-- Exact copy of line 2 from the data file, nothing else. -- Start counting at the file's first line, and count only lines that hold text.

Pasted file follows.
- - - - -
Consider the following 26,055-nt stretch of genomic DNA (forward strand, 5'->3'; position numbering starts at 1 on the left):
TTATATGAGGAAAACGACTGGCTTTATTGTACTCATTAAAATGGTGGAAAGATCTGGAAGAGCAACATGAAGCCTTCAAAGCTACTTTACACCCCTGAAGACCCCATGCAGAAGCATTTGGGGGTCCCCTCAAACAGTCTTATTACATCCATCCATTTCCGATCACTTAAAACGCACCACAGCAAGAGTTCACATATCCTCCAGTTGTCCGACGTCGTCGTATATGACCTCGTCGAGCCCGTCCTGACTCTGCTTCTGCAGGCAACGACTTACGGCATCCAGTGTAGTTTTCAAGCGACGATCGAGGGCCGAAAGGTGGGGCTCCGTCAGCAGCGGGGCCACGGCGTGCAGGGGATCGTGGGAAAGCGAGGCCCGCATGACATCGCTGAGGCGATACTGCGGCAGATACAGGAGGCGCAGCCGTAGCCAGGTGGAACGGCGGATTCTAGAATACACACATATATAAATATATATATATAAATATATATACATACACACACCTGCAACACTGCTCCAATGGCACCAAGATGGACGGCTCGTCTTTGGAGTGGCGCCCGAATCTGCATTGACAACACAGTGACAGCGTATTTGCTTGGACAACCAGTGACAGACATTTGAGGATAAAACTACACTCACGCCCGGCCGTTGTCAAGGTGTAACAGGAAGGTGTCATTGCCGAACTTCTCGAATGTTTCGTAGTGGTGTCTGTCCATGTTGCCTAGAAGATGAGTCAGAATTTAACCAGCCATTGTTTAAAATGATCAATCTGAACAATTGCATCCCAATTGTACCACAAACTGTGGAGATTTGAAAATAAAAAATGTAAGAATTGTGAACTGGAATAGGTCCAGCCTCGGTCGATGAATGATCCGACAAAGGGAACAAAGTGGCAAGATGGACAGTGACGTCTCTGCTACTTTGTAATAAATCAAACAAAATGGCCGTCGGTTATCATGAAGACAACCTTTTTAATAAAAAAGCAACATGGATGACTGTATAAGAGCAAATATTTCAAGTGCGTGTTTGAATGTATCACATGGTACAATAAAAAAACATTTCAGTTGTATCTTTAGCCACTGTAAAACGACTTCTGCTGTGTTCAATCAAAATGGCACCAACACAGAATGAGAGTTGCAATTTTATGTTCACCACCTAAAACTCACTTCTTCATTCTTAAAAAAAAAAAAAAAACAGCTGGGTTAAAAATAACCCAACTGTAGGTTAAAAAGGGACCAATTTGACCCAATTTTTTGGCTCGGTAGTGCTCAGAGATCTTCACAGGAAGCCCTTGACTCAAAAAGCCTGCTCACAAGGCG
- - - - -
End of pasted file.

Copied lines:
TTATATGAGGAAAACGACTGGCTTTATTGTACTCATTAAAATGGTGGAAAGATCTGGAAGAGCAACATGAAGCCTTCAAAGCTACTTTACACCCCTGAAGACCCCATGCAGAAGCATTTGGGGGTCCCCTCAAACAGTCTTATTACATCCATCCATTTCCGATCACTTAAAACGCACCACAGCAAGAGTTCACATATCCTCCAGTTGTCCGACGTCGTCGTATATGACCTCGTCGAGCCCGTCCTGACTCTGCTTCTGCAGGCAACGACTTACGGCATCCAGTGTAGTTTTCAAGCGACGATCGAGGGCCGAAAGGTGGGGCTCCGTCAGCAGCGGGGCCACGGCGTGCAGGGGATCGTGGGAAAGCGAGGCCCGCATGACATCGCTGAGGCGATACTGCGGCAGATACAGGAGGCGCAGCCGTAGCCAGGTGGAACGGCGGATTCTAGAATACACACATATATAAATATATATATATAAATATATATACATACACACACCTGCAACACTGCTCCAATGGCACCAAGATGGACGGCTCGTCTTTGGAGTGGCGCCCGAATCTGCATTGACAACACAGTGACAGCGTATTTGCTTGGACAACCAGTGACAGACATTTGAGGATAAAACTACACTCACGCCCGGCCGTTGTCAAGGTGTAACAGGAAGGTGTCATTGCCGAACTTCTCGAATGTTTCGTAGTGGTGTCTGTCCATGTTGCCTAGAAGATGAGTCAGAATTTAACCAGCCATTGTTTAAAATGATCAATCTGAACAATTGCATCCCAATTGTACCACAAACTGTGGAGATTTGAAAATAAAAAATGTAAGAATTGTGAACTGGAATAGGTCCAGCCTCGGTCGATGAATGATCCGACAAAGGGAACAAAGTGGCAAGATGGACAGTGACGTCTCTGCTACTTTGTAATAAATCAAACAAAATGGCCGTCGGTTATCATGAAGACAACCTTTTTAATAAAAAAGCAACATGGATGACTGTATAAGAGCAAATATTTCAAGTGCGTGTTTGAATGTATCACATGGTACAATAAAAAAACATTTCAGTTGTATCTTTAGCCACTGTAAAACGACTTCTGCTGTGTTCAATCAAAATGGCACCAACACAGAATGAGAGTTGCAATTTTATGTTCACCACCTAAAACTCACTTCTTCATTCTTAAAAAAAAAAAAAAAACAGCTGGGTTAAAAATAACCCAACTGTAGGTTAAAAAGGGACCAATTTGACCCAATTTTTTGGCTCGGTAGTGCTCAGAGATCTTCACAGGAAGCCCTTGACTCAAAAAGCCTGCTCACAAGGCG